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Dirt TV: Exclusive ride on Gee Atherton's new GT Fury

Dirt TV: Exclusive ride on Gee Atherton's new GT Fury

Having settled back into the sultry south Wales from the carbon downhill bike test in Italy we headed north to Llangedwyn and the very real conditions of a North Walian spring to get a ride on Gee Atherton’s new Fury downhill bike.

The last time I rode Gee’s bike was his Commencal at the end of the season that he won the World Cup series 2010 – 47.5 wheelbase, 62 degree head angle and 40.3lb for the title.


For 2011 he made way for the new Supreme which had lengthened to 48.62, 61.2 and similar 40.3lb weight.

It’s no secret that the carbon Fury production bikes were heavily modified by the top riders which included headset cups and shock offsets. Still it was a good bike that had won the toughest race on the circuit – Val Di Sol – in the hands of Marc Beaumont.


At the end of last year it was time for change and GT knocked the team up some new chassis structures to experiment with and this is pretty much what we have here today with the new angles – 49.75 WB, 63 HA and under 36lb total bike weight with pedals. Now that is impressive.

Out on the hill up to my bars in muck the new bike feels like a large bike should with no need to overcompensate due to tight cockpit space. All the numbers add up. Yet whilst it’s easy to draw on length and head angle it’s not as simple as that – it’s the interrelationship of all the bike’s numbers. In this version they’ve got it correct and Gee commented that he’s already feeling the benefit physically, especially on the longer runs.


Obviously we had a quick chat about wheels and its obvious that the boy’s have something in mind given the large amount of space in the swingarm with 26” wheels fitted. However they will need to try different shock tunes and get used to the different timing needed for the larger wheels. That said I cant for one second see that they will not be on the big wheels at some point this year. Even today maybe?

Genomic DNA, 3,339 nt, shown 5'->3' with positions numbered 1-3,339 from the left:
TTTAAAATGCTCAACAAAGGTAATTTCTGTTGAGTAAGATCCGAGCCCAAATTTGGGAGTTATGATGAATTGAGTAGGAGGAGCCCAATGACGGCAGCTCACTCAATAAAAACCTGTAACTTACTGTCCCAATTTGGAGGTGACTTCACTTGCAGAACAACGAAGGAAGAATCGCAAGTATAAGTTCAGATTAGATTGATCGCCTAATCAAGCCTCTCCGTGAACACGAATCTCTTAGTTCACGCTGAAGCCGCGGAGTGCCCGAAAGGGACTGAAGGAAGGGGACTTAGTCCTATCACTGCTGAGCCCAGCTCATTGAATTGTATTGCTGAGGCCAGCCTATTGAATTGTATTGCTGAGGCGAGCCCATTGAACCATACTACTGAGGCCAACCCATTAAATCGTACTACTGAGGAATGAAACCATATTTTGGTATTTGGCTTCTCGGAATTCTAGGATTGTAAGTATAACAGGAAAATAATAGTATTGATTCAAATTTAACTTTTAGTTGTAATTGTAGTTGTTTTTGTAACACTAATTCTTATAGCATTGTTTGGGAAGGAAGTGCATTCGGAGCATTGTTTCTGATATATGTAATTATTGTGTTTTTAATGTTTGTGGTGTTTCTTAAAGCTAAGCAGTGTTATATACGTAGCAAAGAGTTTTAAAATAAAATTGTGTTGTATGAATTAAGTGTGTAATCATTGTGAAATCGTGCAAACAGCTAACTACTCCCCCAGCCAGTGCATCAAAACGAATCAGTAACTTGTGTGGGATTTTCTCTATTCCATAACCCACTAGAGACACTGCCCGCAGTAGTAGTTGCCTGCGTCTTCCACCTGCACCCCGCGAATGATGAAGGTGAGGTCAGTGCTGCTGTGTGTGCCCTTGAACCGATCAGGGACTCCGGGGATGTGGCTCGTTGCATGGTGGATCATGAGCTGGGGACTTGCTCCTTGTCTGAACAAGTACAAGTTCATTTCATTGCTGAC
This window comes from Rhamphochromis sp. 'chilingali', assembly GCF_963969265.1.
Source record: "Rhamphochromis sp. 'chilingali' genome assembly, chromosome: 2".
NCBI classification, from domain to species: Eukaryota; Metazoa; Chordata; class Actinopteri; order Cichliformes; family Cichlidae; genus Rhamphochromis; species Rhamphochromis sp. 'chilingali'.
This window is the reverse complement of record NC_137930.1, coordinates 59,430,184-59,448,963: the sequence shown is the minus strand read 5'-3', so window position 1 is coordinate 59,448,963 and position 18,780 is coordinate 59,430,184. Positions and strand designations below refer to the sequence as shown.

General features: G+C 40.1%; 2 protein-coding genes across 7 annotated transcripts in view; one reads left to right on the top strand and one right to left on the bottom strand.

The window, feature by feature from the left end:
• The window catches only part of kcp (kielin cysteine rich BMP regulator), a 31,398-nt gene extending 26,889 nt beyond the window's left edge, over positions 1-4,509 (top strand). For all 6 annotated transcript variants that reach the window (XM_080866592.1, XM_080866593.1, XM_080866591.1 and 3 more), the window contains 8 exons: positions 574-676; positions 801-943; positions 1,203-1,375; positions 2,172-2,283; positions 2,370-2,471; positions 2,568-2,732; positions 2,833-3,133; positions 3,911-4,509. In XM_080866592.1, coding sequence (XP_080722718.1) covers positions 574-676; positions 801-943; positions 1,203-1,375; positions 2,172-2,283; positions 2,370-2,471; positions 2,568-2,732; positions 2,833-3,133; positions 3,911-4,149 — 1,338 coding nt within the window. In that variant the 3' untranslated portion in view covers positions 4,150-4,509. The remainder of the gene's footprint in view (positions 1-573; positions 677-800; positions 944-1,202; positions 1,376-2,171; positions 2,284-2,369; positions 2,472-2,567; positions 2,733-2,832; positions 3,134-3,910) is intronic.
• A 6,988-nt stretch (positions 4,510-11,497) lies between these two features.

It was good to get back on some ali with a bit of feeling on wet rock and root with some excellent Conti rubber. The Fury would have stood its ground very well indeed with the carbon crew. The weekend looks set to be dry, fast and wild. Gee has won here before, now he’s on a better bike……

This bike will be available to the public in the next few months.

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  1. rich

    video requires a password

    1. Ali

      Sorting it now!

      1. treehuggergraeme

        Player on android fixed. Awesome work. Thanks

  2. Mav

    Wheels get trashed at FBill, got to finish to win it, bike looks good though.

  3. Leon

    Despite 2 videos and the pictures you barely see any of this bike or am I blinking for too long?

  4. jonesdirt

    So basically two of the lightest and best fitting (large) dh bikes on the market (GT soon) are currently aluminium. Anyone have any thoughts on this?

  5. dirt dodger

    @jones – measuring weight on Gee’s bike against what’s on the market surely isnt’t fair as i doubt the bike to the public will be 36lb? You know more than me obviously but i expect he has some options available as standard that “we” don’t. My secondary thought is that carbon is still relatively new for most so the builds are slightly on the side of caution as manufacturers do not have the balls/boundaries set just yet and probably don’t wish for breakages right at the start of the new era of mountain biking especially after all the R&D costs of using the new(use that word loosely) material – a couple more years and we will truely see where carbon comes in against aluminium (not aluminum take note yanks). Every body knows the limits of ali is the point i am making very badly – just my opinion from a consumer point of view. I have recently made the jump to an overbuilt carbon wilson and have to say i love it despite it being “unrefined” as you so elequently put it hahaaaa.